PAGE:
I recently had the good fortune of attending “My Fair Lady” at the Vivian Beaumont Theater in Lincoln Center. Though I don’t want to hand out spoiler alerts, this new and beautifully lush production has garnered some fascinating comments concerning its bravery at reimagining the actual ending of a well-known play while remaining faithful to the original written words. Performances are currently scheduled to continue through the end of August this year; should anyone be visiting New York City before then, I highly recommend checking out this reconfigured classic for yourselves.
Day-of-show half-priced tickets are usually available, for those of you unaware of how many under-financed New Yorkers get to see these things. Get in touch with me for more info if interested…
Well, I was asked if, as a writer, I’ve ever experienced occasions where people have taken my words differently than intended. And, alas, the answer is a resounding yes. A line written in jest can often be thought of as an unfortunate error in judgement. The first story I ever was lucky enough to have published was almost comically misinterpreted. A reader actually wrote a letter of complaint to the publisher, believing I was truly the narrator/lawyer with the gall to imagine country music jokes at the expense of an imposing would-be mugger, who threatens great bodily harm should the three recently-purchased CDs transferred to his possession not indicate sufficient musical taste. I’ve learned that once a story is finished enough to be sent out into the world, writers are powerless to reign in false conclusions. I don’t necessarily feel bad about this truism, though. I mean, via translations, over-analysis and flat-out idiocy, how many passages in the Bible have been subject to the same fate?
I’ve seen first-hand how an actor or actress can greatly improve the written line by the sheer force of their own personality and performance. But of course, the most jaw-dropping and embarrassing experience I’ve yet to experience in having my own words taken completely wrong is etched much more indelibly in my memory…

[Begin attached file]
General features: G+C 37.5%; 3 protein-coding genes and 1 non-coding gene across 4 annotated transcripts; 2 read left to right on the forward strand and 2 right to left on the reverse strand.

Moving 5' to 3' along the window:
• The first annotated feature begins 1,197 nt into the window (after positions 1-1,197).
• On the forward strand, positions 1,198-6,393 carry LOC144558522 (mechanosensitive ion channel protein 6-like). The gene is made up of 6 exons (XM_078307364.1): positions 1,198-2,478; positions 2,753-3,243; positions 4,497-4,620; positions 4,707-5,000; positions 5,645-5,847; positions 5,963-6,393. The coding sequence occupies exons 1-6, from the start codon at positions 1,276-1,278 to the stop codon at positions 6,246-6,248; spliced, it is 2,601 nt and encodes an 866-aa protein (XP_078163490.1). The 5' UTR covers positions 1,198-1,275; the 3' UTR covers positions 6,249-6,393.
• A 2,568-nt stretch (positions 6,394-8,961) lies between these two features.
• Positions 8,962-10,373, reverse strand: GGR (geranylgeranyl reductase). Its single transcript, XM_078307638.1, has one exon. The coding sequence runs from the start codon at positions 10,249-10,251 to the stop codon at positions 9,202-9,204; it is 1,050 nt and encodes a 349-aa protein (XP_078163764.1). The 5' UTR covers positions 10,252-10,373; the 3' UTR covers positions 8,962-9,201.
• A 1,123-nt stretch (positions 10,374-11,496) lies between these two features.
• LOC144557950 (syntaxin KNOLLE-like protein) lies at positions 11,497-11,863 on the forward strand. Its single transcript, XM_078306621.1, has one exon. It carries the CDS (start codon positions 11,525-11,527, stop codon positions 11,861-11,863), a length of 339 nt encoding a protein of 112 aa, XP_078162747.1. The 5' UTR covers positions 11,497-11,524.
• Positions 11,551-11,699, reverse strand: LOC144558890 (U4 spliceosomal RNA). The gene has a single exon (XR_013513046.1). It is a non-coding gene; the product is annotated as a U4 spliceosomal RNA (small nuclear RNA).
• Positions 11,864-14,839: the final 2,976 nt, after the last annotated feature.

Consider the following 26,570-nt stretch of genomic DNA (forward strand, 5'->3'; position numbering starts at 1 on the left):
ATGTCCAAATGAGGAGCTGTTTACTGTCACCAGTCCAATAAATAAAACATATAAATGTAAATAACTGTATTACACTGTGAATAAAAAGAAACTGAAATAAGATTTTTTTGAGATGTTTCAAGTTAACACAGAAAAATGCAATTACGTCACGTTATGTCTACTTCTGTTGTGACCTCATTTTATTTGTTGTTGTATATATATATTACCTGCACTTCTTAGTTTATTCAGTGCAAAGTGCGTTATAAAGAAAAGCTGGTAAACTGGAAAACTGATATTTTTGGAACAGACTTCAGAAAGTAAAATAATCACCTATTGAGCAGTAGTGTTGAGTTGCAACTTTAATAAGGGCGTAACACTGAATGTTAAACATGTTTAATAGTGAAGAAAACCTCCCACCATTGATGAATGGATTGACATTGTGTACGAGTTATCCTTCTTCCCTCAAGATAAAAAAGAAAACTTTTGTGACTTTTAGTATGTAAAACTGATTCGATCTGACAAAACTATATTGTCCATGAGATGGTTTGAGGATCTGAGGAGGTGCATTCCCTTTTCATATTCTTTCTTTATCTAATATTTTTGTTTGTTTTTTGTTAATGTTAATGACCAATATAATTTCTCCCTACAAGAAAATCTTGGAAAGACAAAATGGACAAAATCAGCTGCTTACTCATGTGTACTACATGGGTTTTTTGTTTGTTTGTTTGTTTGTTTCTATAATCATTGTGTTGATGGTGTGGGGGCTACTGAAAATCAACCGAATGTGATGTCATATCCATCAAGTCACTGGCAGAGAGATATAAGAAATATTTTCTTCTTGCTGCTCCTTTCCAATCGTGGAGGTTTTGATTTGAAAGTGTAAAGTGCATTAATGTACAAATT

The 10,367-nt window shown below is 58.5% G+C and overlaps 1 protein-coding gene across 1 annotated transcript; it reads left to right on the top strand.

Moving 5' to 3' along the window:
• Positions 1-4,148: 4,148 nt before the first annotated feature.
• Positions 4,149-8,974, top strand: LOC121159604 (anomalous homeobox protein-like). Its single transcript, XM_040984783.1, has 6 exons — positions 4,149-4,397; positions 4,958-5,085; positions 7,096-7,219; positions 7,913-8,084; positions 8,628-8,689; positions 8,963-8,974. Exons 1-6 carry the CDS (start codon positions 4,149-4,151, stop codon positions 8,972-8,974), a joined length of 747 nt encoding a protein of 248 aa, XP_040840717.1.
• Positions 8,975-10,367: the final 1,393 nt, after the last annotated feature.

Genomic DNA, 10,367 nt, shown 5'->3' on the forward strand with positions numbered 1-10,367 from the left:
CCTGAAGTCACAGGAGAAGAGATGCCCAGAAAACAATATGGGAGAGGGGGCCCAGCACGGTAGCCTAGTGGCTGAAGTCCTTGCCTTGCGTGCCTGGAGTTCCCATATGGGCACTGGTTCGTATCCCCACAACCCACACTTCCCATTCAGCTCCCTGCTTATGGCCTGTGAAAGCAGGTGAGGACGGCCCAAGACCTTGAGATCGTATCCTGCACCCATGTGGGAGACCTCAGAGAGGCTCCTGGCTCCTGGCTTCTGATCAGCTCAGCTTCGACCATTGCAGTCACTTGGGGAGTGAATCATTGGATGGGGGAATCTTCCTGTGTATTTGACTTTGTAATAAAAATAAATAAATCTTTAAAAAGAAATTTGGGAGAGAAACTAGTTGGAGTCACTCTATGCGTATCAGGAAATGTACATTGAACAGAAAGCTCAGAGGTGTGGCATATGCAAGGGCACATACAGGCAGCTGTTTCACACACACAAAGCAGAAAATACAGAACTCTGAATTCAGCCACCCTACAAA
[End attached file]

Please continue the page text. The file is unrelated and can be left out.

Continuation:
I was working at Dylan Prime, a steakhouse in Tribeca. Brimming with actors and musicians, there was never a shortage of subjects to discuss and stories to share. A young waitress taking an acting class was telling me how she hoped to one day branch out into comedy, an area she knew I was interested in. She asked if perhaps I’d be able to come up with a five-minute comical scene she could perform in front of her class. I was flattered she thought I might be up to the task. Sure, I replied. It would be no problem at all.
I wrote a monologue, long-since erased, where a woman is berating a former boyfriend over having the temerity to initiate a break-up before she had the chance to do so herself. The comedy, theoretically - and I thought obviously - was in the asides. The little comments she’d make in-between her major points made clear why the partner had the good sense to head for the hills in the first place. She would accuse him of being self-absorbed and quick to judgement, yet a few random, spur-of-the-moment sentences would reveal how she might actually be describing herself. My friend, the actress, thought the scene was lively and funny, and I happily accepted her accolades, pleased to have come through in the clutch. She said they’d be videotaping her performance. I assured her she was certain to come off great.
In the following week or two, I restrained myself from inquiring how things had gone. Seeking praise, after all, was one of the questionable traits I had bequeathed to the main character in that brief, one-woman scene. But finally, I did. My friend shrugged her shoulder and initially turned away, as if reluctant to unload some bad news.
“Well,” she whispered, sighing deeply. “For one, they told me the scene could have certainly benefited from a major rewrite…”